Hair coloring has been a huge beauty trend throughout history. Even the ancient Greeks and Romans altered the color of their hair. Today, 75 percent of American women report coloring their hair. While the Greeks and Romans used harsh soaps and dyes concocted with boiled walnuts, we now use artificial dyes to alter the color of our hair.
Artificial hair color is comprised of two main chemical ingredients that interact with your hair to create a new color: hydrogen peroxide and ammonia. Hydrogen peroxide, also known as the developer or oxidizing agent, helps start the color-forming process by breaking down your natural hair pigment. Ammonia is an alkaline which allows for lightning in the hair by acting as a catalyst when the permanent hair color comes together with the peroxide. Ammonia separates the cuticle, the outer layer of your hair, and allows the hair color to penetrate the cortex.
There are different levels of artificial hair colors that each interact with hair differently. The first level is semi-permanent color. Semi-permanent dyes add color without dramatically changing your natural hair color. Semi-permanent hair color adds small color molecules to the cuticle layer of your hair. Due to the small size of the molecules, semi-permanent hair color exits the cuticle after 6 to 12 shampoos, leaving your hair as it was before. It does not contain ammonia or peroxide, so it won’t lighten the natural pigment of your hair.
Demi-permanent hair color is a longer lasting artificial color that typically lasts up to 26 washes. In this coloring process, demi-permanent color molecules get under the cuticle layer of your hair but do not penetrate the deeper cortex. The absence of ammonia in demi-permanent color means the natural pigment of your hair can’t be lightened, but the small amount of peroxide will allow for a noticeable color enhancement. Demi-permanent colors work to enhance the natural pigment of your hair.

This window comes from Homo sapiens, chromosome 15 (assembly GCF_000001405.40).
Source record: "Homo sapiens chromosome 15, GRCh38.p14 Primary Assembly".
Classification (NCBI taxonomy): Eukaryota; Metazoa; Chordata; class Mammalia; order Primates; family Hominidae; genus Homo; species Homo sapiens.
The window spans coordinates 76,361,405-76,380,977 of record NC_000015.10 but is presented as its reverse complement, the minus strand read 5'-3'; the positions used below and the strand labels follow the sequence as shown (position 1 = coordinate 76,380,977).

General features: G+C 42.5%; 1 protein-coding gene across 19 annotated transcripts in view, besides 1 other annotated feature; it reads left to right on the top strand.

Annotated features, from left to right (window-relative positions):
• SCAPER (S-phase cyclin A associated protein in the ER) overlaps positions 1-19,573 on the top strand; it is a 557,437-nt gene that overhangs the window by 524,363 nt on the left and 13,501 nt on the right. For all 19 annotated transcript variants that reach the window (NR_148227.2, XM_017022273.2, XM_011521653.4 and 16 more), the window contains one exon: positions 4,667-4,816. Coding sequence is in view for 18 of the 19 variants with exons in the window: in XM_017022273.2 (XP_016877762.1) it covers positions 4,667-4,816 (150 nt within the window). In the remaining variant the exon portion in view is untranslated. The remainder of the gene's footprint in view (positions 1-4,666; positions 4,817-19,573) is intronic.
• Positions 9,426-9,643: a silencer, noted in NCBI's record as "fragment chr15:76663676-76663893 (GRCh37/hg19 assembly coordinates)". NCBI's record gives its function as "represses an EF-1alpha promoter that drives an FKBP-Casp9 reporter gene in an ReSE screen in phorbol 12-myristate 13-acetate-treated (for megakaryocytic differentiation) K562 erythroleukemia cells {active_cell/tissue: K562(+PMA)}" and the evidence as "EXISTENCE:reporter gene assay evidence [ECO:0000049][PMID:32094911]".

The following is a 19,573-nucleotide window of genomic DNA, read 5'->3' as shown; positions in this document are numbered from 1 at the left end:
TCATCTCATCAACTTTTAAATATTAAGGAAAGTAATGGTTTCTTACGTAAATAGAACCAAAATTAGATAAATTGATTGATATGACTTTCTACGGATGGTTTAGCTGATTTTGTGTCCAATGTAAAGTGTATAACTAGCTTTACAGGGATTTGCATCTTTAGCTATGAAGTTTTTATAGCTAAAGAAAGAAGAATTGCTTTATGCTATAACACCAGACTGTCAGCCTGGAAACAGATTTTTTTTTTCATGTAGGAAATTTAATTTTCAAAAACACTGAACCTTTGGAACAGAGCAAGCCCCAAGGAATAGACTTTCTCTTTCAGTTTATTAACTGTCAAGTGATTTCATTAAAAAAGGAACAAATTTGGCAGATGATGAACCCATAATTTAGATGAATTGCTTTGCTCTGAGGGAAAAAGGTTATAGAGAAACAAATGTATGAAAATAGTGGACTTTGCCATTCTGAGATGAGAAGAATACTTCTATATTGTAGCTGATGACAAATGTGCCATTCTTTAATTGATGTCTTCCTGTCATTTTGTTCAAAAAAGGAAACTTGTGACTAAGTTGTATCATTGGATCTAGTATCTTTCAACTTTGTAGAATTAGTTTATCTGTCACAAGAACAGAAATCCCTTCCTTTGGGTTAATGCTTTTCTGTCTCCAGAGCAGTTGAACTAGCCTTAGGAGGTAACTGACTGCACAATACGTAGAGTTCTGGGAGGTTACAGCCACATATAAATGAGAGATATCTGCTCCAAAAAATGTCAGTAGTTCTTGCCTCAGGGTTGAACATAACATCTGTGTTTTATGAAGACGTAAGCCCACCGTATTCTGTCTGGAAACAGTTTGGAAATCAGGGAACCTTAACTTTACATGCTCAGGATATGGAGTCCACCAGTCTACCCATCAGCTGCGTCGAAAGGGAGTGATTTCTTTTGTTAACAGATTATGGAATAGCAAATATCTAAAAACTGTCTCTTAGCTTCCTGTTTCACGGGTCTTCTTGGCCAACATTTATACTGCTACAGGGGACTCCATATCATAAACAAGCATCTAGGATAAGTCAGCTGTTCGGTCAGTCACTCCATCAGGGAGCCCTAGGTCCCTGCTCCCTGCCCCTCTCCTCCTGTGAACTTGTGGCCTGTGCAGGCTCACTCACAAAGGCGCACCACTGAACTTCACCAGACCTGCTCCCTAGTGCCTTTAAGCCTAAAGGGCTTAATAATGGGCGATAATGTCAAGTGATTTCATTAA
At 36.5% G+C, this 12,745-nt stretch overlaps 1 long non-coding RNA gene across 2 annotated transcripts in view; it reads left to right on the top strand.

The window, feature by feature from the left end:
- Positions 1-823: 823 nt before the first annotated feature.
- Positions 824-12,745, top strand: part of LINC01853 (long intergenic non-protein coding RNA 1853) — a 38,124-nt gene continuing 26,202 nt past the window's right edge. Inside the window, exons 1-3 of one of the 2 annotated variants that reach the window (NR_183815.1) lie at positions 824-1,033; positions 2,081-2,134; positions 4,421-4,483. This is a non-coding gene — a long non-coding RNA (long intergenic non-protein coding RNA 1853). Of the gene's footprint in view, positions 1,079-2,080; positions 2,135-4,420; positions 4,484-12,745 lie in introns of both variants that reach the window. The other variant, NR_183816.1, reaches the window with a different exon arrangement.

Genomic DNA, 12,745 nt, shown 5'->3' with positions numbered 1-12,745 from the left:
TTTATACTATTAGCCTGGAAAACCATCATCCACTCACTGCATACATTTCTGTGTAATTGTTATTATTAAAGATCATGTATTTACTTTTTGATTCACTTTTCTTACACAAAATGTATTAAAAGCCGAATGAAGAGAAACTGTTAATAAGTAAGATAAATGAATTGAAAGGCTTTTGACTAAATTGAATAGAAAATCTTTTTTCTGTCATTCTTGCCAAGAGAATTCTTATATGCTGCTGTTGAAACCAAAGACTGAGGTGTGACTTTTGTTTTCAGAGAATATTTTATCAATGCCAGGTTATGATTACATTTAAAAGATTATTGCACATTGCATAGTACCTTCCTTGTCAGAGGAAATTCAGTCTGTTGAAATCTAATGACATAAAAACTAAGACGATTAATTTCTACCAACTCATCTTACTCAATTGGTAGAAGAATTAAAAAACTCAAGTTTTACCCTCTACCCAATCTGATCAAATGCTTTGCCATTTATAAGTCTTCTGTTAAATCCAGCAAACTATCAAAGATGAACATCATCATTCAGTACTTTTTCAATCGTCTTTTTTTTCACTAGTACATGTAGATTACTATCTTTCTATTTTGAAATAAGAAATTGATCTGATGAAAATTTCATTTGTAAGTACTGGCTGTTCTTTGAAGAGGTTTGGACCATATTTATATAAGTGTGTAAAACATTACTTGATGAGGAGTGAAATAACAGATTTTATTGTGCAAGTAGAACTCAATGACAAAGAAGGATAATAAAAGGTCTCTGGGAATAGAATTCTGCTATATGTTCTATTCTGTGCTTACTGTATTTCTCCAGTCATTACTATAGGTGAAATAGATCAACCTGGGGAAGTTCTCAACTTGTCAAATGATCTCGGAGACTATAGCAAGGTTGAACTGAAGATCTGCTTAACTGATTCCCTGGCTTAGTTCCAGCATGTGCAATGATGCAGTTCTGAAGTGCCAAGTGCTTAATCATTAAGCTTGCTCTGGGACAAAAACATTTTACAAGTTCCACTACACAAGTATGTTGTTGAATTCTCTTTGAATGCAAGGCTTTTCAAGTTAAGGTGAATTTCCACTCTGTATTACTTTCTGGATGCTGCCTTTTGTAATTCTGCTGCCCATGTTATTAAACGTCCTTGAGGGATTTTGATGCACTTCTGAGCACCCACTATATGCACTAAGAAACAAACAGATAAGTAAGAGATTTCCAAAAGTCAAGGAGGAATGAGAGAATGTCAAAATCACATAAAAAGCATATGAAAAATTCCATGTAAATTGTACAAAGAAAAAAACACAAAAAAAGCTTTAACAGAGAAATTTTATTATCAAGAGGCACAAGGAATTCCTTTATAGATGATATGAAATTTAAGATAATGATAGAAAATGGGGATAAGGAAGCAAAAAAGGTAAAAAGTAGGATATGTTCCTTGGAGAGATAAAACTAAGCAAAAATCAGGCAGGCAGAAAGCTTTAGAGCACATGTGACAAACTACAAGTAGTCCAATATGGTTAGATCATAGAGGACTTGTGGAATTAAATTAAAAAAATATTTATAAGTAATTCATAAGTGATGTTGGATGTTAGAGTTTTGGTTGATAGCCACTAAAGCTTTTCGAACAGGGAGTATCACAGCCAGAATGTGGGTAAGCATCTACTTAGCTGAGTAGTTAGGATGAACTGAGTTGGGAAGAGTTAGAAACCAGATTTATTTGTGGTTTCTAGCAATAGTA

Permanent color is the artificial color used for the most significant color changes. In permanent hair coloring, ammonia and peroxide are both used to alter the color. Tiny molecules enter all the way into your hair’s cortex, where they react and expand to a size that cannot be washed out. The ammonia opens the cuticle and lightens your hair’s natural pigment to create a new base. The peroxide works alongside the ammonia to break down the natural pigments in your hair. As the hair is decolorized, the new permanent color is bonded to the hair cortex. This process results in a combination of your natural hair pigment and the new shade you choose. Hair colored with permanent artificial color has to grow out over time.
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